Lyndsay's Pageant [Stirling Castle]
Sir David Lyndsay gives the clue,
herald and diplomat, poet who drew
plans for the pageant in '35
when Magdalene of France was still alive,
the new young wife of Scotland's King.
Excitement reigned, though not Stirling
but Edinburgh would host the plays
and pageants. We prepared to raise
wooden hoardings layered with azure
and gold, for a princess' pleasure.
But alas, that actor Death,
jealous of every happy breath
crept on the scene and took her hand
and black and grey engulfed the land.
Sir David Lyndsay folds his plans.
The thought of folk on every hand
in numbers on the Royal Mile,
free wine, free fountains, raises smiles
even in grief. They were to dress
as gods and heroes, at a guess,
forty or sixty braw tableaus.
Lyndsay's word 'disagysit' shows
how actors and guisers would be there,
in mood of happiness, to share
such atmosphere of life and frolic.
Death takes the pageant as he took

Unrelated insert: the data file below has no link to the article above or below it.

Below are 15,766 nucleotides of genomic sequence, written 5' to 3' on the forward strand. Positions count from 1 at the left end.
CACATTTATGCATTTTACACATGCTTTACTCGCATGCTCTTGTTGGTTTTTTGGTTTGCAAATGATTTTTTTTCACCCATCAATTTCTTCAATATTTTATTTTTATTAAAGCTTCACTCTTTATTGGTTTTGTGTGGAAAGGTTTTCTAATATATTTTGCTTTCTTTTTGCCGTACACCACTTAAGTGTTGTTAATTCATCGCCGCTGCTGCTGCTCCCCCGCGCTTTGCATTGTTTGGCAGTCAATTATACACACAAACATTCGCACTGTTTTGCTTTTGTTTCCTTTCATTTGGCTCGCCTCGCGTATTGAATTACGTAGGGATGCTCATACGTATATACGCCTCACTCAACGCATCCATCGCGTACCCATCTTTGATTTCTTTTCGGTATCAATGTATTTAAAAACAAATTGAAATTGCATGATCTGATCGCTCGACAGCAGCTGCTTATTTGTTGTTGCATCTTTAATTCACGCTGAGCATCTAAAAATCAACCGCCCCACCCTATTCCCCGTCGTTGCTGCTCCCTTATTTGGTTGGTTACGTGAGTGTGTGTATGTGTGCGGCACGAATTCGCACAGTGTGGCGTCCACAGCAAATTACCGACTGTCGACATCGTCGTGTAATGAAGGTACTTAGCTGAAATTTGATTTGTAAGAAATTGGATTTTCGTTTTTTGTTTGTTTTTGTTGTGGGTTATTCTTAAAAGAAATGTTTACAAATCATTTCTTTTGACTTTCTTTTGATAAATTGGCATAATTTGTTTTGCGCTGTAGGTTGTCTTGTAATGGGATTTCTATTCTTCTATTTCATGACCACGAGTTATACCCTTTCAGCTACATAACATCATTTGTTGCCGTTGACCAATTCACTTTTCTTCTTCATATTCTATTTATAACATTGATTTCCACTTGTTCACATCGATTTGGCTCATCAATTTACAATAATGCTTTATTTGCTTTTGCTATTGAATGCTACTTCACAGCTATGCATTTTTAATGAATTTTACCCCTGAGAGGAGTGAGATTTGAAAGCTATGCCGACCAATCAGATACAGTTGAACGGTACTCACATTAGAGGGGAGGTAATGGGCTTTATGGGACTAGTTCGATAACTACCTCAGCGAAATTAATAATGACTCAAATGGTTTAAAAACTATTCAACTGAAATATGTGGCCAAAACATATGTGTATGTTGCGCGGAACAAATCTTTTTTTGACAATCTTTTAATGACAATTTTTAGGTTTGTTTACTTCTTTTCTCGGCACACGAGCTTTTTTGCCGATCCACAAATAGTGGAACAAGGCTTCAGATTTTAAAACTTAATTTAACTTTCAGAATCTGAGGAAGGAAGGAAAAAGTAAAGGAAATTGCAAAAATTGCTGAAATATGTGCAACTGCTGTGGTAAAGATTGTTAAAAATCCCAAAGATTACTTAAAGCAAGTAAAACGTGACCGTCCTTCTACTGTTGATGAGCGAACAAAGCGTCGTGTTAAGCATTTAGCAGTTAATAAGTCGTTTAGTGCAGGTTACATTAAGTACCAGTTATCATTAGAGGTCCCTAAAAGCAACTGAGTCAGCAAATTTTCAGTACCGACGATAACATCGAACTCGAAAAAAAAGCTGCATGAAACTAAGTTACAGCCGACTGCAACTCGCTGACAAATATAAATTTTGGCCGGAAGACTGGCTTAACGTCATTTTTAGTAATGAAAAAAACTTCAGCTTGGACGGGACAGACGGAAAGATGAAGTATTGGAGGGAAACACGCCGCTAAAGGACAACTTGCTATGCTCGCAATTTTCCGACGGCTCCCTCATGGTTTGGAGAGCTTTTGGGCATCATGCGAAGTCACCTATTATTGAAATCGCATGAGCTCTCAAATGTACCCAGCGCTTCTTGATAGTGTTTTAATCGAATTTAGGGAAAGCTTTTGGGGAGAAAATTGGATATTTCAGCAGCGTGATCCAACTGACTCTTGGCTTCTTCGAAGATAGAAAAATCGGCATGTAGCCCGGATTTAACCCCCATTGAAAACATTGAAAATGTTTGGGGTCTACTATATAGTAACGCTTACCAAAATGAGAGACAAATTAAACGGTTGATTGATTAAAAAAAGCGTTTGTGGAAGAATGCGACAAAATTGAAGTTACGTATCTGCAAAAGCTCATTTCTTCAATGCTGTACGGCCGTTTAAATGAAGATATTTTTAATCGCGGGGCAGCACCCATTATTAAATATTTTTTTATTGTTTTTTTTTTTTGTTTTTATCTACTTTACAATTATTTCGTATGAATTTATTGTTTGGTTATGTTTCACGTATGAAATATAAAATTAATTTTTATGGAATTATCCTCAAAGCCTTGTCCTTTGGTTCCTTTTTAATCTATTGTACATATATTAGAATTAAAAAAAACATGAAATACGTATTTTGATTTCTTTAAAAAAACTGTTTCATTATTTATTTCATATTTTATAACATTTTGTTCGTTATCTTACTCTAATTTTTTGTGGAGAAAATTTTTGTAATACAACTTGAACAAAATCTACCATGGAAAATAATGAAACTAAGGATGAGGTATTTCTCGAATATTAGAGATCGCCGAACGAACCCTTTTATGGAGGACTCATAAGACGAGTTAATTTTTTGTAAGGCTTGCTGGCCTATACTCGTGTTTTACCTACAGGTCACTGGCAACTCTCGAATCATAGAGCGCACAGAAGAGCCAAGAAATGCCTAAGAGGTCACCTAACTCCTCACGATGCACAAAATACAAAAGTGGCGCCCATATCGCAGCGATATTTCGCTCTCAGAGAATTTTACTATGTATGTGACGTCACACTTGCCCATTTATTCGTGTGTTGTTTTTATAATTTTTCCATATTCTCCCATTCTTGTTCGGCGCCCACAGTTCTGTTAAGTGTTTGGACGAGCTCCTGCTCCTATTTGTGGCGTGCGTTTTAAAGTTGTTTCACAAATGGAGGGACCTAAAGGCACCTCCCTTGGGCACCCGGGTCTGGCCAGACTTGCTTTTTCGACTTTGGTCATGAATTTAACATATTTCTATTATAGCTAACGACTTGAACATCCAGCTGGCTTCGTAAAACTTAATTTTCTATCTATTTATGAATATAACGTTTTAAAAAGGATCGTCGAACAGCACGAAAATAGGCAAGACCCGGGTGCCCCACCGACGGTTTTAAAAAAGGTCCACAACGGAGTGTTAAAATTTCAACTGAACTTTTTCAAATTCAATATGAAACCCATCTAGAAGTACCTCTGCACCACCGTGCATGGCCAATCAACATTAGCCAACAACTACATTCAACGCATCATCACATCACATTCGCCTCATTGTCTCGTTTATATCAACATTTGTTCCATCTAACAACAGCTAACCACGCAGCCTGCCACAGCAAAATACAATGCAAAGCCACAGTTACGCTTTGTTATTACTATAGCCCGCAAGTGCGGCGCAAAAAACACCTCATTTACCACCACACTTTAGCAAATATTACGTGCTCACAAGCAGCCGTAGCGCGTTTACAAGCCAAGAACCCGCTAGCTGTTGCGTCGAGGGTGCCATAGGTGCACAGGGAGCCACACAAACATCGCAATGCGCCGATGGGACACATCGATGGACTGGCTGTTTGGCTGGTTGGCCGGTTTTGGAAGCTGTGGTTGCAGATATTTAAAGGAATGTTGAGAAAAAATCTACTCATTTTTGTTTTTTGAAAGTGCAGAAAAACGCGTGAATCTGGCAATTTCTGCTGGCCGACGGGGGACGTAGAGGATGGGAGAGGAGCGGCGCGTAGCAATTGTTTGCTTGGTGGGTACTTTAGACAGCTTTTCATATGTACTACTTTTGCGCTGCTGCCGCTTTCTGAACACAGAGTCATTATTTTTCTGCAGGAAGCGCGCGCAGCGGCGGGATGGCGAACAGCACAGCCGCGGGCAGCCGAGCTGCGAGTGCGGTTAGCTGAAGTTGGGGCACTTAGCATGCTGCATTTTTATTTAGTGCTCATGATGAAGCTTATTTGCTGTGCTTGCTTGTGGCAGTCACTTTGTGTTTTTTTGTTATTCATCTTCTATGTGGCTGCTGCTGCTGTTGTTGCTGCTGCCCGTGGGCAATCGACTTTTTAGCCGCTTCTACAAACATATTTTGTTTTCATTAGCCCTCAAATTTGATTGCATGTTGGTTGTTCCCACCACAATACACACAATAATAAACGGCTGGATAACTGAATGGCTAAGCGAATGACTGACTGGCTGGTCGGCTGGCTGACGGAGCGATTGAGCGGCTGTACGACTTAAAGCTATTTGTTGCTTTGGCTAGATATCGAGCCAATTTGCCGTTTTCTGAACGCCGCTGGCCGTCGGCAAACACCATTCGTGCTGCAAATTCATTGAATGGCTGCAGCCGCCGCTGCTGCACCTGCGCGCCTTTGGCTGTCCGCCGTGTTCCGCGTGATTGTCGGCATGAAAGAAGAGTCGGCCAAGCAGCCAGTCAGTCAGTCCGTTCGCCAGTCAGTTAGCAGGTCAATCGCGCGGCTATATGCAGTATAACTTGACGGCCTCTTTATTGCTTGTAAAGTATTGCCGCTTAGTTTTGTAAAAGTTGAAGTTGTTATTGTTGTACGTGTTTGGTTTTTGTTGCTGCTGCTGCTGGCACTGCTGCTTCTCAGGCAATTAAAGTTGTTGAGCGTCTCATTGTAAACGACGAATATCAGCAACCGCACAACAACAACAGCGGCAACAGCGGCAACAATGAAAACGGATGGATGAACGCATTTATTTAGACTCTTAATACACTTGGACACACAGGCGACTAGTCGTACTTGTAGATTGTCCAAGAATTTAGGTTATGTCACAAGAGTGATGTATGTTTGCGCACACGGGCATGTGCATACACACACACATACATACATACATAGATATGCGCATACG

the poets listed in Dunbar's book,
but Lyndsay pennned his fine lament
of Magdalene before he went,
and told us what he had intended.
The King's fortunes were soon mended.
Again he brings a Queen to wealth,
tapestry, painting, show and pelf
and this time, wooden plaques depict
the welcome pageant death had kicked
from Edinburgh. Now for all time
thanks to Lyndsay's power of rhyme,
the people's memory and tales,
the Castle's strength against all gales,
political, religious, real,
we have these pictures of the zeal
with which the Scots welcomed their Queen,
the pageant that was never seen
in Edinburgh, with all its feeling,
colours and truth, here on this ceiling.
Sally Evans's Other Poems
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